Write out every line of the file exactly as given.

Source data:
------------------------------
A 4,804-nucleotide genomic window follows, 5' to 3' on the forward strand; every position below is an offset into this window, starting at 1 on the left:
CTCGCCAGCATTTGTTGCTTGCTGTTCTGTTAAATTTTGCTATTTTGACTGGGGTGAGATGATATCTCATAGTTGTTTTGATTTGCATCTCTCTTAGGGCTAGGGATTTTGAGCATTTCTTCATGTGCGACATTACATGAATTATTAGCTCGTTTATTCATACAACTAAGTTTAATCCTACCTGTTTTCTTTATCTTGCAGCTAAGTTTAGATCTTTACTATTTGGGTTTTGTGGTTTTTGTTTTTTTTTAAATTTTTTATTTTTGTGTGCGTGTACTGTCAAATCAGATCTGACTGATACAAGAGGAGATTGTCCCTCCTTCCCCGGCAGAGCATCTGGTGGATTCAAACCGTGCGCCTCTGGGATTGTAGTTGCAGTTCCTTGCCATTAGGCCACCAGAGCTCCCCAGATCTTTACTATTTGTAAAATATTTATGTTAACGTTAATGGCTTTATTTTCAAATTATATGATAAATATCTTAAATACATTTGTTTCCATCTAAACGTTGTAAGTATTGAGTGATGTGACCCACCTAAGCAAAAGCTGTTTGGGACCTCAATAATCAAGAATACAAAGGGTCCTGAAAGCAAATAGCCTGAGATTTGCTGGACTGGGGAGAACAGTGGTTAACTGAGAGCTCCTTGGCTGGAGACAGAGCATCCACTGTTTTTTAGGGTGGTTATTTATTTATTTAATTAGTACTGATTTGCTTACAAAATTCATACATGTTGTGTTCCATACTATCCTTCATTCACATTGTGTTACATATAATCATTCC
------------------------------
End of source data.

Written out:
A 4,804-nucleotide genomic window follows, 5' to 3' on the forward strand; every position below is an offset into this window, starting at 1 on the left:
CTCGCCAGCATTTGTTGCTTGCTGTTCTGTTAAATTTTGCTATTTTGACTGGGGTGAGATGATATCTCATAGTTGTTTTGATTTGCATCTCTCTTAGGGCTAGGGATTTTGAGCATTTCTTCATGTGCGACATTACATGAATTATTAGCTCGTTTATTCATACAACTAAGTTTAATCCTACCTGTTTTCTTTATCTTGCAGCTAAGTTTAGATCTTTACTATTTGGGTTTTGTGGTTTTTGTTTTTTTTTAAATTTTTTATTTTTGTGTGCGTGTACTGTCAAATCAGATCTGACTGATACAAGAGGAGATTGTCCCTCCTTCCCCGGCAGAGCATCTGGTGGATTCAAACCGTGCGCCTCTGGGATTGTAGTTGCAGTTCCTTGCCATTAGGCCACCAGAGCTCCCCAGATCTTTACTATTTGTAAAATATTTATGTTAACGTTAATGGCTTTATTTTCAAATTATATGATAAATATCTTAAATACATTTGTTTCCATCTAAACGTTGTAAGTATTGAGTGATGTGACCCACCTAAGCAAAAGCTGTTTGGGACCTCAATAATCAAGAATACAAAGGGTCCTGAAAGCAAATAGCCTGAGATTTGCTGGACTGGGGAGAACAGTGGTTAACTGAGAGCTCCTTGGCTGGAGACAGAGCATCCACTGTTTTTTAGGGTGGTTATTTATTTATTTAATTAGTACTGATTTGCTTACAAAATTCATACATGTTGTGTTCCATACTATCCTTCATTCACATTGTGTTACATATAATCATTCC